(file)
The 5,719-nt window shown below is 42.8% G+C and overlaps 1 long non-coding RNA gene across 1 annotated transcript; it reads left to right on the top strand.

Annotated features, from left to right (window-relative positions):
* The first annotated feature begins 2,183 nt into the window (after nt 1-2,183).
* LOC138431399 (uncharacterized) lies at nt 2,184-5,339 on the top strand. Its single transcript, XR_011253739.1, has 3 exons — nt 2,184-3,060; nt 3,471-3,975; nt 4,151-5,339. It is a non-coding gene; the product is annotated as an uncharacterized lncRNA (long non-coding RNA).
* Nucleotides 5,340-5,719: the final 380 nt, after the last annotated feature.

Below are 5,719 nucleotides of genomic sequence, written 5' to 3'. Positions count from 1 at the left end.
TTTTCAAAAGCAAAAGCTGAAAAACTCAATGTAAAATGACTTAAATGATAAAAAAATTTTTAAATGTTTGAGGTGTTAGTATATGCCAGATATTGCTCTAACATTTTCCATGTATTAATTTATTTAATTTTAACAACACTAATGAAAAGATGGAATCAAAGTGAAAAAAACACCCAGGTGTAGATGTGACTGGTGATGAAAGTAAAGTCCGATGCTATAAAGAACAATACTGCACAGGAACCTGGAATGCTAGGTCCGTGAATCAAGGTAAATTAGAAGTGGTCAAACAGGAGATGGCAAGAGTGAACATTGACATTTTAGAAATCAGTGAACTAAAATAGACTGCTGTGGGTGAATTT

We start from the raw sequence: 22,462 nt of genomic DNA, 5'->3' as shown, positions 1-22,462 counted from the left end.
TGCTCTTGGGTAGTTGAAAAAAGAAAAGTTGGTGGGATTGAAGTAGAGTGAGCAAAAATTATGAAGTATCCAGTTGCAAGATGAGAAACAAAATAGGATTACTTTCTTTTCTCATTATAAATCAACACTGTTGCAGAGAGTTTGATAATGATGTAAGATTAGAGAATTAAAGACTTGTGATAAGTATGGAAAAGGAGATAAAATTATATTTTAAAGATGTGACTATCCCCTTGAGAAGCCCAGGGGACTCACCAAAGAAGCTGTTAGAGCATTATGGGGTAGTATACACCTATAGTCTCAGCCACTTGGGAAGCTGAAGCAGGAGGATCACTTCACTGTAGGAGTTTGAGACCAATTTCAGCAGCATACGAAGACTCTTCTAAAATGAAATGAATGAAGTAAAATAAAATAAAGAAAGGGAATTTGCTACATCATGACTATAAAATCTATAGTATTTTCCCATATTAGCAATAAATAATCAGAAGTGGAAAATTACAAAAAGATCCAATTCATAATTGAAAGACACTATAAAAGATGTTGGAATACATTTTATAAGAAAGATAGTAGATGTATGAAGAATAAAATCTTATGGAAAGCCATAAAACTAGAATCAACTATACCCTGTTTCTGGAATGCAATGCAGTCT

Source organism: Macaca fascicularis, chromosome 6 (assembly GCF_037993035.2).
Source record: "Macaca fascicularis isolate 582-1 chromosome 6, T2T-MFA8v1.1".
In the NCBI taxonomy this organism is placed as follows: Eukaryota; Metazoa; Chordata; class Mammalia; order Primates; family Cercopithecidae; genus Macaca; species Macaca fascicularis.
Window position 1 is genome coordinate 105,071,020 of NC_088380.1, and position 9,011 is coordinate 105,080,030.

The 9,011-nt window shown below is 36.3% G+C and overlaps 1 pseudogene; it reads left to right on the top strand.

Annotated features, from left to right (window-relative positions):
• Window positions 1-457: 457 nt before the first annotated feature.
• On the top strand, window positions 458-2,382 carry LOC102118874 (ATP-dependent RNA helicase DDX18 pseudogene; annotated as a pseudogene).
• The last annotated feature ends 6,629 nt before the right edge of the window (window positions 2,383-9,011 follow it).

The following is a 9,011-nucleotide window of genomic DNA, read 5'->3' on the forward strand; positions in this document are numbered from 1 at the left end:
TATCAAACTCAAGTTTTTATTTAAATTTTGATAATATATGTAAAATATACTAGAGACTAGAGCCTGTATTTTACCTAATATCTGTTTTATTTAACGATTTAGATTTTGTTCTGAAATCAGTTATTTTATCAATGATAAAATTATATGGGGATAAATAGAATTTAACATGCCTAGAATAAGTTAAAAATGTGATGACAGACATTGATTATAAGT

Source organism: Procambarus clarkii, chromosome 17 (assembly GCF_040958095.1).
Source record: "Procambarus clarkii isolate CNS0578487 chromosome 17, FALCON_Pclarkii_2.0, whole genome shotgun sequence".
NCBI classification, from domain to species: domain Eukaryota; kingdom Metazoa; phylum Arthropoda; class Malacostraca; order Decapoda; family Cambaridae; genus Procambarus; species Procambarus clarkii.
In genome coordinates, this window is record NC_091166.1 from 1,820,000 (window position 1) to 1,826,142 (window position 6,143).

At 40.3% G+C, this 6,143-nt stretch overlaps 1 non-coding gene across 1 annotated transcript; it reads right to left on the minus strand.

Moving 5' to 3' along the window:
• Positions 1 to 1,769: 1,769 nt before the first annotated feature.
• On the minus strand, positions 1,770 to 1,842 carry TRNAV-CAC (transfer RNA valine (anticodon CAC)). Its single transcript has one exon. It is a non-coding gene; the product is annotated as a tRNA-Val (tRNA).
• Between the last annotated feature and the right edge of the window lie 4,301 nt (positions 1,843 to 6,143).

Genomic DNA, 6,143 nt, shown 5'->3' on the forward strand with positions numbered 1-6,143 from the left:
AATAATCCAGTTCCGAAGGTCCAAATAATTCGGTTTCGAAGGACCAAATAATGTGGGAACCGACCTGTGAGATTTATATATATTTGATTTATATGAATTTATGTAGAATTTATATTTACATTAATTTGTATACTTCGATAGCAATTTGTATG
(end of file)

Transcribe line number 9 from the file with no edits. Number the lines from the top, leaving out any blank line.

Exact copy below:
TGCTCTTGGGTAGTTGAAAAAAGAAAAGTTGGTGGGATTGAAGTAGAGTGAGCAAAAATTATGAAGTATCCAGTTGCAAGATGAGAAACAAAATAGGATTACTTTCTTTTCTCATTATAAATCAACACTGTTGCAGAGAGTTTGATAATGATGTAAGATTAGAGAATTAAAGACTTGTGATAAGTATGGAAAAGGAGATAAAATTATATTTTAAAGATGTGACTATCCCCTTGAGAAGCCCAGGGGACTCACCAAAGAAGCTGTTAGAGCATTATGGGGTAGTATACACCTATAGTCTCAGCCACTTGGGAAGCTGAAGCAGGAGGATCACTTCACTGTAGGAGTTTGAGACCAATTTCAGCAGCATACGAAGACTCTTCTAAAATGAAATGAATGAAGTAAAATAAAATAAAGAAAGGGAATTTGCTACATCATGACTATAAAATCTATAGTATTTTCCCATATTAGCAATAAATAATCAGAAGTGGAAAATTACAAAAAGATCCAATTCATAATTGAAAGACACTATAAAAGATGTTGGAATACATTTTATAAGAAAGATAGTAGATGTATGAAGAATAAAATCTTATGGAAAGCCATAAAACTAGAATCAACTATACCCTGTTTCTGGAATGCAATGCAGTCT